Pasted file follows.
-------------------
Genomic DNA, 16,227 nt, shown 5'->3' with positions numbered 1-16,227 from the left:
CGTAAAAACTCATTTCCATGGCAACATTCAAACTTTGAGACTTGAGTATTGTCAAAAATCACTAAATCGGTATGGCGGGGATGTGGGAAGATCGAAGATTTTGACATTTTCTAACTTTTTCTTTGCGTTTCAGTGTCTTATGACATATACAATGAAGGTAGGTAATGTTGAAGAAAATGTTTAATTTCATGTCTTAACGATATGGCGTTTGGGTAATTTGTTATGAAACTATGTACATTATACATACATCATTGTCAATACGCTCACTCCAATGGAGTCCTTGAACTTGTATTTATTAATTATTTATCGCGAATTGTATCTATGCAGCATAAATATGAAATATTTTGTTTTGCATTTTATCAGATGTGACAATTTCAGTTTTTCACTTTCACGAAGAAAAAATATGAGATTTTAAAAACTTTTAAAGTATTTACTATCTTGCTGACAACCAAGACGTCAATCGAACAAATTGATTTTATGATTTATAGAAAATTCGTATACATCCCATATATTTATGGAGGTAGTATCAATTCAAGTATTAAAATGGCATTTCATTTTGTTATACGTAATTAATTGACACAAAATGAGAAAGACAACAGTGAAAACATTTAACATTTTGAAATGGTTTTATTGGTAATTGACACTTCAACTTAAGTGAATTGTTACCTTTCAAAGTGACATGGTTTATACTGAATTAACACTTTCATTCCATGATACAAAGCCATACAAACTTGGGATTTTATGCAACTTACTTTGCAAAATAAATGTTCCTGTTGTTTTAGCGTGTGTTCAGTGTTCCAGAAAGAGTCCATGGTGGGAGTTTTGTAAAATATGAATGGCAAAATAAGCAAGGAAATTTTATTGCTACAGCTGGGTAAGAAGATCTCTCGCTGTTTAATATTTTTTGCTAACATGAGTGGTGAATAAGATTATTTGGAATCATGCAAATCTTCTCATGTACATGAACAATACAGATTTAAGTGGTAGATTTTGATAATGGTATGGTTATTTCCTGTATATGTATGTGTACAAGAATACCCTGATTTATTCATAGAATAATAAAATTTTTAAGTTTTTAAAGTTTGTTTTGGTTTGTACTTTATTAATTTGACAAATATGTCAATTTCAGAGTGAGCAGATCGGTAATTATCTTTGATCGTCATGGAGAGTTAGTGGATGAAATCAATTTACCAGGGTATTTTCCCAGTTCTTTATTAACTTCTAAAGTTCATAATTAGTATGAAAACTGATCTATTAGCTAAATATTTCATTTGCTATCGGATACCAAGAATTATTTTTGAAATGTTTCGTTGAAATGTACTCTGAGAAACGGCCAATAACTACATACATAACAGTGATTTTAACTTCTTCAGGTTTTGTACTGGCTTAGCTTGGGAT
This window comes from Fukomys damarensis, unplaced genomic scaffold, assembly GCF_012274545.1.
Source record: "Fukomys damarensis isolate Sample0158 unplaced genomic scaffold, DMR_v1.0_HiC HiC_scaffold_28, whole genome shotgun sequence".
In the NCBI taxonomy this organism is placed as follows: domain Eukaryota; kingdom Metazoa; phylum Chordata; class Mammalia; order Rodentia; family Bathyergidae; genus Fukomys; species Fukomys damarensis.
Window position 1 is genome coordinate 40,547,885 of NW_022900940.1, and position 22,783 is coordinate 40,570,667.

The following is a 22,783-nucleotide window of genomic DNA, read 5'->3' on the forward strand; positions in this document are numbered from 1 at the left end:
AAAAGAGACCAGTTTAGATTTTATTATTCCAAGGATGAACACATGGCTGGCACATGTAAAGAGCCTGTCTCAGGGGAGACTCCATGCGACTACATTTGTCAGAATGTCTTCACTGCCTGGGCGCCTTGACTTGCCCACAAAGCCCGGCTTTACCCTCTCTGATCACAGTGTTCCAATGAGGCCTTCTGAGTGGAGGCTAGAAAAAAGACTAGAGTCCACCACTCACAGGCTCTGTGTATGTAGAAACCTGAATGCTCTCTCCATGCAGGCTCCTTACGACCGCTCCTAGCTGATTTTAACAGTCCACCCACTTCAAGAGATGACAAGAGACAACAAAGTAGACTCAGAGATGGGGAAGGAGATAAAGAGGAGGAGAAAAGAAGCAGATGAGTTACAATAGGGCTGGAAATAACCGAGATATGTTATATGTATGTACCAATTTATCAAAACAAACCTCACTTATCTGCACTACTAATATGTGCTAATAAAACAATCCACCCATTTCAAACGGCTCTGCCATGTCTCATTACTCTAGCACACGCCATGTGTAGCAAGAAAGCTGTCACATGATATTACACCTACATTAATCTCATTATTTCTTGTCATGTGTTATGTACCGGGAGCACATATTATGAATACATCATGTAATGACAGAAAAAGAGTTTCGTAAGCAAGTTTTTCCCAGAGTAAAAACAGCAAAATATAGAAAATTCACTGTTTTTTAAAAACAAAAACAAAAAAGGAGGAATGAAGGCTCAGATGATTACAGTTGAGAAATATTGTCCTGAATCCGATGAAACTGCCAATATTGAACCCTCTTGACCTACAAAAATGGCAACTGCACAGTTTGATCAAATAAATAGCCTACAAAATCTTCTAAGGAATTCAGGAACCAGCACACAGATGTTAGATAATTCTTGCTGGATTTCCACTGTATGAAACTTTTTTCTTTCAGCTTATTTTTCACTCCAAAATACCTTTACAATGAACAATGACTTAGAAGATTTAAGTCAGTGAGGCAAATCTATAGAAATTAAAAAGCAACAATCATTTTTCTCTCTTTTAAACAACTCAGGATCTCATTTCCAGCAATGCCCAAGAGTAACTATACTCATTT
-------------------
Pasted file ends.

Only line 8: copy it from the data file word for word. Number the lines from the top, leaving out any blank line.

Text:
AAAAGAGACCAGTTTAGATTTTATTATTCCAAGGATGAACACATGGCTGGCACATGTAAAGAGCCTGTCTCAGGGGAGACTCCATGCGACTACATTTGTCAGAATGTCTTCACTGCCTGGGCGCCTTGACTTGCCCACAAAGCCCGGCTTTACCCTCTCTGATCACAGTGTTCCAATGAGGCCTTCTGAGTGGAGGCTAGAAAAAAGACTAGAGTCCACCACTCACAGGCTCTGTGTATGTAGAAACCTGAATGCTCTCTCCATGCAGGCTCCTTACGACCGCTCCTAGCTGATTTTAACAGTCCACCCACTTCAAGAGATGACAAGAGACAACAAAGTAGACTCAGAGATGGGGAAGGAGATAAAGAGGAGGAGAAAAGAAGCAGATGAGTTACAATAGGGCTGGAAATAACCGAGATATGTTATATGTATGTACCAATTTATCAAAACAAACCTCACTTATCTGCACTACTAATATGTGCTAATAAAACAATCCACCCATTTCAAACGGCTCTGCCATGTCTCATTACTCTAGCACACGCCATGTGTAGCAAGAAAGCTGTCACATGATATTACACCTACATTAATCTCATTATTTCTTGTCATGTGTTATGTACCGGGAGCACATATTATGAATACATCATGTAATGACAGAAAAAGAGTTTCGTAAGCAAGTTTTTCCCAGAGTAAAAACAGCAAAATATAGAAAATTCACTGTTTTTTAAAAACAAAAACAAAAAAGGAGGAATGAAGGCTCAGATGATTACAGTTGAGAAATATTGTCCTGAATCCGATGAAACTGCCAATATTGAACCCTCTTGACCTACAAAAATGGCAACTGCACAGTTTGATCAAATAAATAGCCTACAAAATCTTCTAAGGAATTCAGGAACCAGCACACAGATGTTAGATAATTCTTGCTGGATTTCCACTGTATGAAACTTTTTTCTTTCAGCTTATTTTTCACTCCAAAATACCTTTACAATGAACAATGACTTAGAAGATTTAAGTCAGTGAGGCAAATCTATAGAAATTAAAAAGCAACAATCATTTTTCTCTCTTTTAAACAACTCAGGATCTCATTTCCAGCAATGCCCAAGAGTAACTATACTCATTT